Completed in 1998, the city paid a developer $73 million when it only cost $50 million to build (See Seattle Times 1997). The giveaway & city’s misuse of a federal ‘108’ loan made national news & cost then Mayor Rice a job heading HUD.
And since 2009 it hasn’t brought in enough revenue to cover costs, sucking several million from city coffers to keep it afloat.
There is an interesting but largely unnoticed hearing coming up July 6th Wed. 930am in the City Council’s Housing, Neighborhoods, and Finance Committee. The Council will take testimony on an ordinance authorizing the sale of the downtown Pacific Place Parking Garage to a downtown developer for $87 million.
This parking garage was a boondoggle that cost the city millions. Completed in 1998, the city paid the developers $73 million when it only cost 50 million to build. Our Mayor at the time, Norm Rice falsely argued blight downtown to justify a multi-million dollar federal 108 loan used to cover some of the costs of the deal. This was a scandal that made national headlines and won the PI and Times news awards. And it cost Norm Rice a job heading HUD. (We ought to know, the Displacement Coalition filed a complaint with HUD over this dirty deal that also made national headlines and that led to reform of the 108 program).
The project was financed through a complex ‘public-private’ partnership arrangement that had the city take out long term bonds to finance it while investors walked away with millions. The public of course was assured the bonds would easily be repaid from all the money the new downtown garage would reap for the city. But in most years, the facility has been a money loser. Since 2009, it’s cost the city 1-2 million dollars annually.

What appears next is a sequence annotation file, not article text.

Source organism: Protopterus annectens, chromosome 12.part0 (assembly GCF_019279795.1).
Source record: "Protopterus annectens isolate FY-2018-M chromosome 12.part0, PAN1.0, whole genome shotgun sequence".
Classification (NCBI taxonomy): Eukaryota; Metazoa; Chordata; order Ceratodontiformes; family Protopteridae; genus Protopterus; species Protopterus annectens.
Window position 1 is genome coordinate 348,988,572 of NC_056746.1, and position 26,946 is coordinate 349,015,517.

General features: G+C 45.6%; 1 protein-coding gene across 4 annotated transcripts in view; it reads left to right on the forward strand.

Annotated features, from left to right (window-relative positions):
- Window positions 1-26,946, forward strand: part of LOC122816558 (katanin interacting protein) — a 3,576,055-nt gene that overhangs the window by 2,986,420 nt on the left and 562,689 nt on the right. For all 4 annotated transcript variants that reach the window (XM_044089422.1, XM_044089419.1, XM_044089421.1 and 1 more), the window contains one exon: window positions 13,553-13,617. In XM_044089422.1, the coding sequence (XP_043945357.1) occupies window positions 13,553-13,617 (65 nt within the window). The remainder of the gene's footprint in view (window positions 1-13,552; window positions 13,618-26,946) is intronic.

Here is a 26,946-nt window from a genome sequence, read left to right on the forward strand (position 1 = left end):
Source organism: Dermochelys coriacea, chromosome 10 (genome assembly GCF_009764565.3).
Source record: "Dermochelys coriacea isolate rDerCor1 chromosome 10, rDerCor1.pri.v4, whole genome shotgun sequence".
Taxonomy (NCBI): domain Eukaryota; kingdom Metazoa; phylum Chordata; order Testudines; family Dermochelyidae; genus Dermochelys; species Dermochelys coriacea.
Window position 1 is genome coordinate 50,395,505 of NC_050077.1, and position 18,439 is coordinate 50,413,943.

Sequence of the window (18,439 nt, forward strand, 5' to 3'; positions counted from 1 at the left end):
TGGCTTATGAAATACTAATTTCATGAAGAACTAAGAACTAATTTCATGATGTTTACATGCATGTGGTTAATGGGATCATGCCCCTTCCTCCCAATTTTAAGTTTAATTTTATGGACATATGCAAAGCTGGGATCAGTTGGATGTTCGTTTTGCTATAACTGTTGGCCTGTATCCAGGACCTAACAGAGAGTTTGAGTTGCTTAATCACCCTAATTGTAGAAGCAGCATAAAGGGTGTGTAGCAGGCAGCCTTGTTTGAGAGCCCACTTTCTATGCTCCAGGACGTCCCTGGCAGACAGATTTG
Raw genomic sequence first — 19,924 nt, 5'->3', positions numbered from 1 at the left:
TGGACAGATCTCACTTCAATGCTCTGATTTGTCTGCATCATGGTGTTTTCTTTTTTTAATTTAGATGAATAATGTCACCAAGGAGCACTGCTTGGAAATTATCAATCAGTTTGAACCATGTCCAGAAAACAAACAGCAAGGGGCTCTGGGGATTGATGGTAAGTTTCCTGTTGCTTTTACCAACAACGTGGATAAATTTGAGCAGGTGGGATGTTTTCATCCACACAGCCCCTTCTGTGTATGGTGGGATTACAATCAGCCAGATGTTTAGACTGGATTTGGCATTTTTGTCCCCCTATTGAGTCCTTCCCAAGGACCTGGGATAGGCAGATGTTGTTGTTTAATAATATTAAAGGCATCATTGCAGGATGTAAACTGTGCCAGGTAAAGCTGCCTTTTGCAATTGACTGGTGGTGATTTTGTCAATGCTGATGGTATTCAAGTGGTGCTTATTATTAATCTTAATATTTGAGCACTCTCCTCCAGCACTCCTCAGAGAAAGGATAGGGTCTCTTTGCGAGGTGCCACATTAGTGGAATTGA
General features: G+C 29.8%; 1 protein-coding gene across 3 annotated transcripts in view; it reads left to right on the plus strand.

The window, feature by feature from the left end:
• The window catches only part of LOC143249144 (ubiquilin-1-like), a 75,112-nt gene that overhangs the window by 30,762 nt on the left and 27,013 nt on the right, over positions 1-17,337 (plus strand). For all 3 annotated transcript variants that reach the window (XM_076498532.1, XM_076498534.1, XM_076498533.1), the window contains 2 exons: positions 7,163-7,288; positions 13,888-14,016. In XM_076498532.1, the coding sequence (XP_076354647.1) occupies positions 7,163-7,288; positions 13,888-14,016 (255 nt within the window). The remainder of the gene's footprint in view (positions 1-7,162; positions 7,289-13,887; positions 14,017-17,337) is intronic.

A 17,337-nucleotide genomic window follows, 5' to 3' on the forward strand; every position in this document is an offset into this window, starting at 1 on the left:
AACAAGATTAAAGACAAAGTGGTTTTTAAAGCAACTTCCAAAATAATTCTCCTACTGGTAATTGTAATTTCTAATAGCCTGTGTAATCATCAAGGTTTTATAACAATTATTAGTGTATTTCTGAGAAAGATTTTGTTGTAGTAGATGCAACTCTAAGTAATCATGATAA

The Mayor has proposed taking at least $15 million from this sale (what’s left over from the 87 million dollar price after outstanding debt on it is paid), and using it to to help pay for an overpriced northend police station (at $160 million, its many critics call it a colossal boondoggle). His press release says the garage’s sale value ($14 million above it’s original pricetag) proves the value of the project and that the garage played an important role in the 90’s in the revitalization of a deteriorating downtown.
These claims are a weak attempt at rewriting history. The City could have taken that $73 million in 1998, stuck it in CD’s, and it would have generated more revenue & and w/out the annual operating deficit. And as the ’97 times story and a 1993 Times article indicates downtown development and the revitalization of the business district was well underway long before the parking garage even broke ground.
And we’ve got a better idea for use of those garage sale proceeds: a strategy that would help save the Myers parcel in West Seattle and expand funding for homeless programs.
- Redesign the grossly overpriced northeast police station and cut 15-20 million or more from it’s cost
- Now that $15 million isn’t needed for the police station, redirect at least 5 million of the 15 million in excess Pacific Place Parking Garage Sale proceeds, if not more or even all of it, for homeless programs as per the Mayor’s declaration of emergency. Downtown redevelopment in the 80-90’s nearly wiped out our downtown low cost housing stock – a net loss of 4000 units over the period – so it’s only fair we use these dollars to assist those rendered homeless as a result.
- This does away with any rationale for sale of the Myers Parcel.We retain in city ownership all of the Myers 33 acres of land so that it can be maintained and dedicated in perpetuity for parks and open space as it should have been all along.
For more information, contact 206-632-0668 John V. Fox